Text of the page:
If you look back in my blog, you can see photos of my broken computer a few weeks ago. After a lengthy test of my nearly non-existent patience, everything is back and appears to be in working order.
I watched the documentary "Genghis Blues
" a few months ago, during which I wrote a note to myself to remember the name "Subutai
". The movie described him as a military genius who was Genghis Khan's most trusted general
. I wasn't sure what I was going to do with the name, but when the installer asked me for the name of the new computer, I knew I had my answer.
We gave my father a Garmin Forerunner 201
as a gift. He mowed the lawn while wearing it.
From the satellite map, it looks like he mowed the roof, but he assures me he did not.
Learn to swim.
Picture of the recent california earthquake cluster.
To this non-native Californian, it seems like we've had quite a few earthquakes recently, although the USGS tells me it's nothing to worry about.
When an earthquake hits, I usually load the usgs.gov site and bounce on "reload page" for the minute or two it takes before the site updates. I think the website could probably generate earthquake maps without a single seismograph just by correlating a spike of incoming browser ip addresses to geographic location
and compensating for population density and time of day. (A small quake in a large town in the middle of the afternoon might generate more hits than a larger quake out in the middle of nowhere in the middle of the night.)
Now that I think about it, I guess what I'm suggesting is somewhat similar to "Community Internet Intensity Maps
" (generated from data volunteered by website visitors
); still, it would be interesting to analyze the website traffic logs after a significant quake. Maybe I can request the logs under the FOIA
Faith in chaos
Last week, Slashdot posted an article about math on The Simpsons and Futurama
. A user comment linked to this pdf document
containing a copy of the fax from the Simpsons writers asking for the 40,000th digit of Pi from NASA (page 4), which I thought was pretty cool.
That same pdf document also mentioned the Chudnovsky method for computing Pi. I remember reading this article about the Chudnovsky brothers
in my dentist's office in 1992. The article describes the brothers as a pair of modern day mad scientists, computing digits of Pi on a homebrew supercomputer in their apartment. (The brothers must have partially inspired the character Max Cohen in the movie "Pi"
What have the Chudnovsky brothers been doing since 1992? The New Yorker has the scoop
: they helped create an thread-level digital photograph of The Unicorn Tapestries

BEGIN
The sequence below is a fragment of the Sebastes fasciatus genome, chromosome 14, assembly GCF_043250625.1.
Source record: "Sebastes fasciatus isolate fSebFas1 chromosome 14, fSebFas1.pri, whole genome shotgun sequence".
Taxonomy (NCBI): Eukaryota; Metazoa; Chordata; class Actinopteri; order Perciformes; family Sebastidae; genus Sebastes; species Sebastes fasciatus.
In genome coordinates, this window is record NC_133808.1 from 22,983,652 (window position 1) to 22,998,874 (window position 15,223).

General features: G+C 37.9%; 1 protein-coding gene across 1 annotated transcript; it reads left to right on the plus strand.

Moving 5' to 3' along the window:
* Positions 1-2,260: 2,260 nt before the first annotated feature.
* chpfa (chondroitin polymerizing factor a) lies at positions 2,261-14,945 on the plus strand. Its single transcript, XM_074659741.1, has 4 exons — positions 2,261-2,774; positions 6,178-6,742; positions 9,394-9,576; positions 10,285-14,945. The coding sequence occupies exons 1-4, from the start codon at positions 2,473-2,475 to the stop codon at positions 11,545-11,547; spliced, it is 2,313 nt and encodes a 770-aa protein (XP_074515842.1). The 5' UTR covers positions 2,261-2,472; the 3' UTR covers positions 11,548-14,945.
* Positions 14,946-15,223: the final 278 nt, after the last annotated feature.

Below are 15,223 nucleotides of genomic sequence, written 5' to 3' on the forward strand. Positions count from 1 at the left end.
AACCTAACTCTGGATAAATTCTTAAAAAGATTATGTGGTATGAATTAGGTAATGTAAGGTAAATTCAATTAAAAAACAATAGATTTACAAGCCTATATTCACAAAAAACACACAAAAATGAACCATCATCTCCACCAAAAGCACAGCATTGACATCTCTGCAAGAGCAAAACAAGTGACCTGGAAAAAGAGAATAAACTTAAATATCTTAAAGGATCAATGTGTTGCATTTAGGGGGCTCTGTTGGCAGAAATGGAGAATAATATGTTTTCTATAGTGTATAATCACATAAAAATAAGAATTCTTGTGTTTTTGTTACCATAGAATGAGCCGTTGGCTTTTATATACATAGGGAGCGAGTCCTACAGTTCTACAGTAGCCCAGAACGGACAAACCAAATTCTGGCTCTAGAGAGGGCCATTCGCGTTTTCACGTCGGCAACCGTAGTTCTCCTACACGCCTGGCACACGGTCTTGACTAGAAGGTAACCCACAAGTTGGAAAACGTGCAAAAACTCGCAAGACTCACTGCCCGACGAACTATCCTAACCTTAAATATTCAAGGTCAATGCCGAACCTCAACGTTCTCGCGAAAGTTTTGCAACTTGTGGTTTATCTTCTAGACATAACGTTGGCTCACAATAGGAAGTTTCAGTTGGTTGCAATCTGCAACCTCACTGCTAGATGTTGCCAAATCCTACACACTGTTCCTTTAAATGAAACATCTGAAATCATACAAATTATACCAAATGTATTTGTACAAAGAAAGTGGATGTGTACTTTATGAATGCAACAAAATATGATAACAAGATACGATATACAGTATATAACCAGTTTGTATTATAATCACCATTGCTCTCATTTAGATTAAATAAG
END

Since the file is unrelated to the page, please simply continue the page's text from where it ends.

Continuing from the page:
. There were over 200 CDs of raw data, and the threads twisted and moved as the individual sections were photographed, making stitching the photos together a difficult task. (The article mentions Albrecht Durer's engraving Melencolia I
, which I thought was cool enough for a link.)
According to the article, the brothers are now working with IBM on a supercomputer codenamed "C64." I can't seem to find any information on the C64 online, although that's because I gave up trying to sort out the "Commodore 64 emulator for IBM Compatable computer" bogus hits.
Agony and defeat: My new computer.
I decided to build a new computer. It looks cool, and I have photos to prove it.
But the computer does not work. I spent most of Saturday at a friend's house, testing components and swapping things in and out. We concluded that the problem is a bad motherboard.
I may be in a bad mood for a while.
Sleater-Kinney's new album has a song on it called "Jumpers" that's almost certainly was inspired by an article of the same name in The New Yorker
. The article by Tad Friend is subtitled, "The fatal grandeur of the Golden Gate Bridge", and it chronicles the history of Golden Gate Bridge suicides in riveting detail.
Friend asks the question, "why no suicide barrier?"; it turns out that polls show most people are against a barrier. He examines several possible reasons for this, and maybe even hints at what I think is the real answer, but never really states it: People don't want a suicide barrier because somewhere in the back of their mind, they don't want to lose that option.Update
: Maybe that's too bold of a statement, and it probably needs more explanation unless I want it misinterpreted. First of all, if you haven't read the article, the author summarizes several of the commonly given objections to a barrier (ugly, expensive, not useful) but gives evidence that dismisses all of those reasons. I'm left feeling there's another reason.
What I'm suggesting is: If you had a hypothetical condition that was fatal, and resulted in increasing agony until you finally and brutally passed away, would you choose to kill yourself? Even people who respond "no" still want think of this as a choice that they would make, not as something that would be forced upon them.
Sleater-Kinney at the Henry Fonda Theater, Hollywood, CA
I said it before, and I'll say it again:Sleater-Kinney is the best rock-and-roll band out there today, bar none.
I wish I could wax poetic about the show here, but I don't have the music-critic mojo to do it justice. But here's a review of Sleater-Kinney's latest album
that I like. Maybe you could pretend I wrote that article.Cover song spoiler.